Aereo won the first round of the legal battle when a district judge denied an injunction blocking the service. And in a potentially much more important decision, the Second Circuit Court of Appeals, in a 2-1 decision, affirmed the lower court decision. The only bright spot for the broadcasters was the dissent of Judge Denny Chin, who called the approach of individual antennas “a sham” and “a Rube Goldberg-like contrivance over-engineered in an attempt to avoid the reach of the Copyright Act and to take advantage of a perceived loophole in the law.”

It’s not clear what will happen next in the case. The TV stations could request an en banc review by the full Court of Appeals or appeal to the Supreme Court, but both are fairly long shots legally. Aereo CEO Chet Kanojia told The Verge he expects the broadcasters will turn to Congress for legislation blocking Aereo. Local broadcasters still carry considerable heft on Capitol Hill primarily because members count on local news to provide vital free media during campaigns.[pullquote]Local broadcasters still carry considerable heft on Capitol Hill primarily because members count on local news to provide vital free media during campaigns.[/pullquote]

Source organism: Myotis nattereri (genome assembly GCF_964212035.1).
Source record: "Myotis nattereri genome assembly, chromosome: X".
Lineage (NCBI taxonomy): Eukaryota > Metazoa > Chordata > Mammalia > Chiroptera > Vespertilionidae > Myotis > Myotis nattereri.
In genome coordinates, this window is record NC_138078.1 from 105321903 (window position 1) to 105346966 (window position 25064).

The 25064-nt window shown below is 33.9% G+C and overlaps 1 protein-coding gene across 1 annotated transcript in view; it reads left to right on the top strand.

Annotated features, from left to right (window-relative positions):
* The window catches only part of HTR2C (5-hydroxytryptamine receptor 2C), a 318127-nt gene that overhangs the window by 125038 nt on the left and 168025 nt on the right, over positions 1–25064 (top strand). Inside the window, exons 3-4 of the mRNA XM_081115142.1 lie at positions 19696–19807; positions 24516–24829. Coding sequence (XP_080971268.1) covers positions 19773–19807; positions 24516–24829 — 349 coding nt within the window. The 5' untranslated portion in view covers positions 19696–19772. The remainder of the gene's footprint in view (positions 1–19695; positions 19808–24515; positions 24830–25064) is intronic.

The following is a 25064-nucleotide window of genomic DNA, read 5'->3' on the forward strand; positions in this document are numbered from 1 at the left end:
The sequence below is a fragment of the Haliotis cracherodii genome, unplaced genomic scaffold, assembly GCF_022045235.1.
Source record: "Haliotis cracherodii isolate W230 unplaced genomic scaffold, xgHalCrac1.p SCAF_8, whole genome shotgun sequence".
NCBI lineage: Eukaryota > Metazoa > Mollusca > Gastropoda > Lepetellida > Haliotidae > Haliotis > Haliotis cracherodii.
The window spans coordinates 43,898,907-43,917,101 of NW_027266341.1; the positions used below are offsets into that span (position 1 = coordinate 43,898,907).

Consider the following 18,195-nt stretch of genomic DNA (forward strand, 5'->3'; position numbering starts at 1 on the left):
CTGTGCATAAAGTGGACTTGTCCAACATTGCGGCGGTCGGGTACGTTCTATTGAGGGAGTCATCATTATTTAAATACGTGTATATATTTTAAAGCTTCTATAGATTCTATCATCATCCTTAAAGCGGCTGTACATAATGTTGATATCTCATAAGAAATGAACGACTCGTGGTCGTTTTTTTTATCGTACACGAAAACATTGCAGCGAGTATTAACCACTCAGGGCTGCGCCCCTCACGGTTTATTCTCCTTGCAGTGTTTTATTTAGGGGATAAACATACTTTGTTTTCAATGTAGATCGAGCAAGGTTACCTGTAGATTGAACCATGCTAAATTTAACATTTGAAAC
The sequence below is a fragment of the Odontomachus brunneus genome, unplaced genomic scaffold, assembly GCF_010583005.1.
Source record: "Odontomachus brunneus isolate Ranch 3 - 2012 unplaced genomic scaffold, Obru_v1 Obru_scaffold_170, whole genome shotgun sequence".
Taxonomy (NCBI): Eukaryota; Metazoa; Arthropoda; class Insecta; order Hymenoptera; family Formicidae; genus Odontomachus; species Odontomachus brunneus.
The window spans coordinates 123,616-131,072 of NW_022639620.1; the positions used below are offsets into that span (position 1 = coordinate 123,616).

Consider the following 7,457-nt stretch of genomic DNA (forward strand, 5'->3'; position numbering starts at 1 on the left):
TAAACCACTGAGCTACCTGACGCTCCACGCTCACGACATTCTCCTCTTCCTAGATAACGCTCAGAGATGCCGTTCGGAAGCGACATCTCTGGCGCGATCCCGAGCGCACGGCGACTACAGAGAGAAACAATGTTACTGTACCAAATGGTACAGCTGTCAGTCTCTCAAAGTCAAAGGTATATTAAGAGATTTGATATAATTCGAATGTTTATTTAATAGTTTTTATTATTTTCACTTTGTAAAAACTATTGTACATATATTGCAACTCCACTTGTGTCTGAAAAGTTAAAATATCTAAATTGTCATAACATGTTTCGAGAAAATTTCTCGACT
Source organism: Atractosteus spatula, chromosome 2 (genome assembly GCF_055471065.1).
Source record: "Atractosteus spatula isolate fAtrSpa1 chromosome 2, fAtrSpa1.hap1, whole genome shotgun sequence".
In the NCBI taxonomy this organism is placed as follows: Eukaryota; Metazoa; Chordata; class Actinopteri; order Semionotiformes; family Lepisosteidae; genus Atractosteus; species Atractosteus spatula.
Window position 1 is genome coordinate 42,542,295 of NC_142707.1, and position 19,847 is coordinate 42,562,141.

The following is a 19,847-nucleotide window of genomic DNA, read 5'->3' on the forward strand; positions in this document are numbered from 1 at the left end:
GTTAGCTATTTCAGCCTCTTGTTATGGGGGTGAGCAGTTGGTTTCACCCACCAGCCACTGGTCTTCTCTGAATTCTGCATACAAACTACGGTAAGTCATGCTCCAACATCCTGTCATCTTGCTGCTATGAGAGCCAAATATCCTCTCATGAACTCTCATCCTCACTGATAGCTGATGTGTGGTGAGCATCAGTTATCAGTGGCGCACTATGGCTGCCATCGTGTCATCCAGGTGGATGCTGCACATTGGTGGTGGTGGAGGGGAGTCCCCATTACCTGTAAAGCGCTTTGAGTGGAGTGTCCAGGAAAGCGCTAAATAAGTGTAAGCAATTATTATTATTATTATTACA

But the loss of  the Aereo case is not the only ill omen for broadcasters and networks. Another major blow to the status quo was the success of House of Cards, the slick, high-budget original series on Netflix. While Netflix won’t give out viewer numbers, the company is clearly pleased with the effort and plans to expand it. Original internet programming that can compete straight-up with HBO and Showtime has to make those networks start rethinking their dependence on cable and satellite companies for distribution. For now, they make their content available online only to viewers who are already subscribers. They know full well that a lot of people are viewing pirated versions of their shows–the season premiere of HBO’s Game of Thrones set a BitTorrent volume record–and they know that subscribers are sharing their IDs and passwords with non-subscribers. For now, they are prepared to tolerate the loss (assuming that folks getting content illegally but for free would be willing to pay for it if it were available a la carte.) But this is purely an economic calculation, not a conviction, and will change when the economics tip.